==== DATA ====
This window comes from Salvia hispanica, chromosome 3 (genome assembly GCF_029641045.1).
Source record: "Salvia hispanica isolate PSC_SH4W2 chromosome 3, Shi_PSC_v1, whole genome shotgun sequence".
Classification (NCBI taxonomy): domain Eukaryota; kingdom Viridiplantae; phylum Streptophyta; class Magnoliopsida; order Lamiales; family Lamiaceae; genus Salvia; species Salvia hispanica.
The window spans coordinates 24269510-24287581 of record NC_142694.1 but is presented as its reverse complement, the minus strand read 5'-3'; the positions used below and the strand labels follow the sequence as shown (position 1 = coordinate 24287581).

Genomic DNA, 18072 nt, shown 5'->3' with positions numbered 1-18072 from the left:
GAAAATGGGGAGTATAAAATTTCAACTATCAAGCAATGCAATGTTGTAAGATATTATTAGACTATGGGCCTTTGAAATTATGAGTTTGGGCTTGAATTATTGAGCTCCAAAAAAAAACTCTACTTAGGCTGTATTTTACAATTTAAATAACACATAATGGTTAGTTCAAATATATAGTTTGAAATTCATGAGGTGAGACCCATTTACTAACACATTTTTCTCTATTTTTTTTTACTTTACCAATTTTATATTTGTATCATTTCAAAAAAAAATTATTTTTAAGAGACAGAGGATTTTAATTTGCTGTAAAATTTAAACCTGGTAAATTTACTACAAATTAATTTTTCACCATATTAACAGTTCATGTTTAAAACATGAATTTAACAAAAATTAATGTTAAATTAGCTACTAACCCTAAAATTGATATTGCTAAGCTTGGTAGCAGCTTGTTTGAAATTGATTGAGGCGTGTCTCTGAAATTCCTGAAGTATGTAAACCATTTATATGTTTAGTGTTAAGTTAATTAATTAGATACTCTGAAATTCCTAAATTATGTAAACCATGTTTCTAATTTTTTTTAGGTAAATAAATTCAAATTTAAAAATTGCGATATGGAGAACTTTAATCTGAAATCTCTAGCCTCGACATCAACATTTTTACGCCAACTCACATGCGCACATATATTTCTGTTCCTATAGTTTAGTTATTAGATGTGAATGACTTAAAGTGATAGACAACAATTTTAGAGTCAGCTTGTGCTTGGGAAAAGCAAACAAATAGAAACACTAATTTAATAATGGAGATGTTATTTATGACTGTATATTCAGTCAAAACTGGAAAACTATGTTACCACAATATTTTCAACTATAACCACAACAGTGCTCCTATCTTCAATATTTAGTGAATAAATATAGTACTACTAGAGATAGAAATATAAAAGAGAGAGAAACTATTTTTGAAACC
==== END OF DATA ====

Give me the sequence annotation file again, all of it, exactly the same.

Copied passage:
This window comes from Salvia hispanica, chromosome 3 (genome assembly GCF_029641045.1).
Source record: "Salvia hispanica isolate PSC_SH4W2 chromosome 3, Shi_PSC_v1, whole genome shotgun sequence".
Classification (NCBI taxonomy): domain Eukaryota; kingdom Viridiplantae; phylum Streptophyta; class Magnoliopsida; order Lamiales; family Lamiaceae; genus Salvia; species Salvia hispanica.
The window spans coordinates 24269510-24287581 of record NC_142694.1 but is presented as its reverse complement, the minus strand read 5'-3'; the positions used below and the strand labels follow the sequence as shown (position 1 = coordinate 24287581).

Genomic DNA, 18072 nt, shown 5'->3' with positions numbered 1-18072 from the left:
GAAAATGGGGAGTATAAAATTTCAACTATCAAGCAATGCAATGTTGTAAGATATTATTAGACTATGGGCCTTTGAAATTATGAGTTTGGGCTTGAATTATTGAGCTCCAAAAAAAAACTCTACTTAGGCTGTATTTTACAATTTAAATAACACATAATGGTTAGTTCAAATATATAGTTTGAAATTCATGAGGTGAGACCCATTTACTAACACATTTTTCTCTATTTTTTTTTACTTTACCAATTTTATATTTGTATCATTTCAAAAAAAAATTATTTTTAAGAGACAGAGGATTTTAATTTGCTGTAAAATTTAAACCTGGTAAATTTACTACAAATTAATTTTTCACCATATTAACAGTTCATGTTTAAAACATGAATTTAACAAAAATTAATGTTAAATTAGCTACTAACCCTAAAATTGATATTGCTAAGCTTGGTAGCAGCTTGTTTGAAATTGATTGAGGCGTGTCTCTGAAATTCCTGAAGTATGTAAACCATTTATATGTTTAGTGTTAAGTTAATTAATTAGATACTCTGAAATTCCTAAATTATGTAAACCATGTTTCTAATTTTTTTTAGGTAAATAAATTCAAATTTAAAAATTGCGATATGGAGAACTTTAATCTGAAATCTCTAGCCTCGACATCAACATTTTTACGCCAACTCACATGCGCACATATATTTCTGTTCCTATAGTTTAGTTATTAGATGTGAATGACTTAAAGTGATAGACAACAATTTTAGAGTCAGCTTGTGCTTGGGAAAAGCAAACAAATAGAAACACTAATTTAATAATGGAGATGTTATTTATGACTGTATATTCAGTCAAAACTGGAAAACTATGTTACCACAATATTTTCAACTATAACCACAACAGTGCTCCTATCTTCAATATTTAGTGAATAAATATAGTACTACTAGAGATAGAAATATAAAAGAGAGAGAAACTATTTTTGAAACC